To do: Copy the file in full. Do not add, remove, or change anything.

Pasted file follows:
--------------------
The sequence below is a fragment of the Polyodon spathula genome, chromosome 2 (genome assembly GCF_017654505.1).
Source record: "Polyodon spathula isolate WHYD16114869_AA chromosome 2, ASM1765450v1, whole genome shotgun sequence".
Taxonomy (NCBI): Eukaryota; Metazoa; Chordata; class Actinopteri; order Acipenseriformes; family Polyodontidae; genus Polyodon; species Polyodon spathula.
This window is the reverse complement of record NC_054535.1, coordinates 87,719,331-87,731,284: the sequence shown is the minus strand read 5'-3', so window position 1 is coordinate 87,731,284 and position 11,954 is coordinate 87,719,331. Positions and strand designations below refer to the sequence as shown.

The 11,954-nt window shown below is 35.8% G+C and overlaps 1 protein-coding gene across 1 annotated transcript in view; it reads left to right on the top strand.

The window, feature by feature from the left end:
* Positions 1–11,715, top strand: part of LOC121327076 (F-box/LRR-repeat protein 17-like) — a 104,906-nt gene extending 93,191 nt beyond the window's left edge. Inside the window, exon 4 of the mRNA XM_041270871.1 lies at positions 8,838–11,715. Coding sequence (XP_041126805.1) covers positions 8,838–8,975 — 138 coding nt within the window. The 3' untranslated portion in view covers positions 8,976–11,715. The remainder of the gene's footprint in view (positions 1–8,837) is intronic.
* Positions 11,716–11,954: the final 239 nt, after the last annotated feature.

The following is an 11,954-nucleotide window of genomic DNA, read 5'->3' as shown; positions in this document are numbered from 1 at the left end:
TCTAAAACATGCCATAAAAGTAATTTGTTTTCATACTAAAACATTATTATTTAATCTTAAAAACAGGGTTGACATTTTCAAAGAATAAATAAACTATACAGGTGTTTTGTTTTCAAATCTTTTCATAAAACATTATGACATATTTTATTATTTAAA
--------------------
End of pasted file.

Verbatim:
The sequence below is a fragment of the Polyodon spathula genome, chromosome 2 (genome assembly GCF_017654505.1).
Source record: "Polyodon spathula isolate WHYD16114869_AA chromosome 2, ASM1765450v1, whole genome shotgun sequence".
Taxonomy (NCBI): Eukaryota; Metazoa; Chordata; class Actinopteri; order Acipenseriformes; family Polyodontidae; genus Polyodon; species Polyodon spathula.
This window is the reverse complement of record NC_054535.1, coordinates 87,719,331-87,731,284: the sequence shown is the minus strand read 5'-3', so window position 1 is coordinate 87,731,284 and position 11,954 is coordinate 87,719,331. Positions and strand designations below refer to the sequence as shown.

The 11,954-nt window shown below is 35.8% G+C and overlaps 1 protein-coding gene across 1 annotated transcript in view; it reads left to right on the top strand.

The window, feature by feature from the left end:
* Positions 1–11,715, top strand: part of LOC121327076 (F-box/LRR-repeat protein 17-like) — a 104,906-nt gene extending 93,191 nt beyond the window's left edge. Inside the window, exon 4 of the mRNA XM_041270871.1 lies at positions 8,838–11,715. Coding sequence (XP_041126805.1) covers positions 8,838–8,975 — 138 coding nt within the window. The 3' untranslated portion in view covers positions 8,976–11,715. The remainder of the gene's footprint in view (positions 1–8,837) is intronic.
* Positions 11,716–11,954: the final 239 nt, after the last annotated feature.

The following is an 11,954-nucleotide window of genomic DNA, read 5'->3' as shown; positions in this document are numbered from 1 at the left end:
TCTAAAACATGCCATAAAAGTAATTTGTTTTCATACTAAAACATTATTATTTAATCTTAAAAACAGGGTTGACATTTTCAAAGAATAAATAAACTATACAGGTGTTTTGTTTTCAAATCTTTTCATAAAACATTATGACATATTTTATTATTTAAA